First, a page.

Dr Margaret Chan, Director-General of the World Health Organization
29 December 2009 | Geneva
A decade into the 21st century: what do world events mean for public health and WHO?
The first decade of the 21st century has been a tumultuous one for the world, and also for public health. A decade that began with fears of the YK2 “millennium bug” saw terrorist attacks, wars, ethnic strife, human rights abuses, billion-dollar storms, a tsunami that killed 200,000 people in a matter of hours, irrefutable evidence that the climate is changing, a financial crisis ignited by greed, and an economic meltdown that quickly spread around the world.
The decade also saw the signing of the Millennium Declaration, with its health-related goals, and the creation of multiple new initiatives, partnerships, and funding mechanisms to pursue these goals. At the international level, the determination to improve health remained steadfast, despite some setbacks and much bad news on the economic, political, and environmental fronts. The impact of this commitment has been felt in measurable ways.
With support from the GAVI Alliance, launched in 2000, childhood immunization coverage reached record levels, and deaths among young children dropped below the 10 million mark for the first time in at least six decades. From 2000 to 2008, measles deaths fell by a remarkable 78%, prompting some to call for the elimination of this highly contagious disease. By the end of the decade, the Integrated Management of Childhood Illness approach had been adopted as the child survival strategy in well over 100 countries.
Antiretroviral therapy was extended to more than 4 million people living with HIV/AIDS in low- and middle-income countries – an achievement considered impossible a decade ago. In parallel, the number of new HIV infections dropped by 17% in the eight years following the 2001 UN Declaration of Commitment on HIV/AIDS. In 2007, the global treatment target for tuberculosis was surpassed. Since the DOTS approach to treatment was introduced 15 years ago, an estimated 36 million people with TB have been cured. The World malaria report 2009 demonstrated significant reductions in malaria deaths and all-cause deaths among children in countries with good implementation of recommended measures, indicating that impressive increases in development aid can bring impressive gains for health.
Commitment and determinations were also evident in the continuing drives to eradicate polio and guinea worm disease. Both initiatives show how difficult the last stretch can be, but also how ultimately rewarding it is to rid the world of a disease.
Research brought important gains, especially for diseases that disproportionately affect the poor. Vaccine discovery and development enjoyed a renaissance. New vaccines were developed to reduce childhood deaths from pneumonia and diarrhoeal disease and to prevent cervical cancer. Research further showed that simple measures, like zinc supplements, home-based management of malaria, community-directed distribution of medicines, kangaroo care for the newborn, and a checklist to reduce surgical complications, can work wonders.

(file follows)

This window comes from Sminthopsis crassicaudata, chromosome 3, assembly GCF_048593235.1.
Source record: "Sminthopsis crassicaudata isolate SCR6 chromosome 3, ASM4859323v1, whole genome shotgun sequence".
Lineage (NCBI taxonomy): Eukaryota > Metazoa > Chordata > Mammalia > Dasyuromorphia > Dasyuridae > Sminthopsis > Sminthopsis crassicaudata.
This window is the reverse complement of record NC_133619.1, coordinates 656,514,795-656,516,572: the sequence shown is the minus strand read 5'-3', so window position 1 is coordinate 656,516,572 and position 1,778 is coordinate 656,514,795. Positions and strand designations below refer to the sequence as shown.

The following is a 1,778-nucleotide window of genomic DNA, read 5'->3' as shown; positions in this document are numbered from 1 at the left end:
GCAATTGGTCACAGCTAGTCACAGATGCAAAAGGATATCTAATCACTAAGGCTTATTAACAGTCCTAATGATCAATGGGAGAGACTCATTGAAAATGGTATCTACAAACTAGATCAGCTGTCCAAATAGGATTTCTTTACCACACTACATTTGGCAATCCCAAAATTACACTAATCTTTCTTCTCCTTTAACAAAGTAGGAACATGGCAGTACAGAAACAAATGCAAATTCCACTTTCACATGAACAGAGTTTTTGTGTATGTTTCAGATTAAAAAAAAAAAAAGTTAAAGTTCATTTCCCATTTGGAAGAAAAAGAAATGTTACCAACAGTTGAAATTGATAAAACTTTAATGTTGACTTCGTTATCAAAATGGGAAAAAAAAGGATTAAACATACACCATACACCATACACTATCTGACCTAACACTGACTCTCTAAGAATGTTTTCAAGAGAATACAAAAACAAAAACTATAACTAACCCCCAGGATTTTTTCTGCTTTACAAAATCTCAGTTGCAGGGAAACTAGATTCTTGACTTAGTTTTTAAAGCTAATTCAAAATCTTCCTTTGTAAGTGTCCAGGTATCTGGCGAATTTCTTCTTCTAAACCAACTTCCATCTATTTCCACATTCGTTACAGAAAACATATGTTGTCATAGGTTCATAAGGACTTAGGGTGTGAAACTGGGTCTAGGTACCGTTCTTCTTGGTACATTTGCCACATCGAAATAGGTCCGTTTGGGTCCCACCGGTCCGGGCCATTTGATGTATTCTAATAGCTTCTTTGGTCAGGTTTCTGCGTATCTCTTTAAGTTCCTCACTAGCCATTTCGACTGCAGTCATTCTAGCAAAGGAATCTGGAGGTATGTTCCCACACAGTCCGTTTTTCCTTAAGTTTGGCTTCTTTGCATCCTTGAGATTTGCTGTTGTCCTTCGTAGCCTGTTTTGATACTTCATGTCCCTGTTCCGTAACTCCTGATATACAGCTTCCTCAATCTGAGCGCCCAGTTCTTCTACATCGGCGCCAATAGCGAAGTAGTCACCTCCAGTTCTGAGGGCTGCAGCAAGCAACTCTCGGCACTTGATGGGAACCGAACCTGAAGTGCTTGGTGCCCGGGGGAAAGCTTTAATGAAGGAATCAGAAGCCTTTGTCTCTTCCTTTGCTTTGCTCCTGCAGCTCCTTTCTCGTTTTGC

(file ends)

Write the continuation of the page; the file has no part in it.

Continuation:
Public-private partnerships for R&D yielded new medicines for malaria and a much better vaccine for epidemic meningitis. With the WHO prequalification programme acting as a catalyst, manufacturers of vaccines and other medical products in developing countries were able to compete on an equal footing with the pharmaceutical giants, resulting in increased supplies, more predictable markets, and lower prices. After many years of discussions and sometimes tense negotiations, member states adopted the Global Strategy and Plan of Action for Public Health, Innovation, and Intellectual Property. Many interpret this agreement as a major step forward in the quest for greater fairness in access to high-quality and affordable medicines.
part from the need for better control tools, the search for new medical products acquired added urgency as studies documented growing problems of drug resistance, especially for TB and malaria.
In the spring of 2003, the SARS virus began to spread internationally, sparking an equally rapid international response that stopped this new disease dead in its tracks within four months. WHO earned high marks for leading this response, and the public health community learned many lessons about the importance of swift action and transparent international collaboration.
At the end of that year, surveillance systems alert to a possible return of SARS picked up the first human infections with the highly lethal H5N1 avian influenza virus in Asia, the traditional birthplace of new influenza viruses. As human cases grew in number and spread to more countries, fears of an especially severe influenza pandemic likewise grew, sparking a drive to increase national and international preparedness.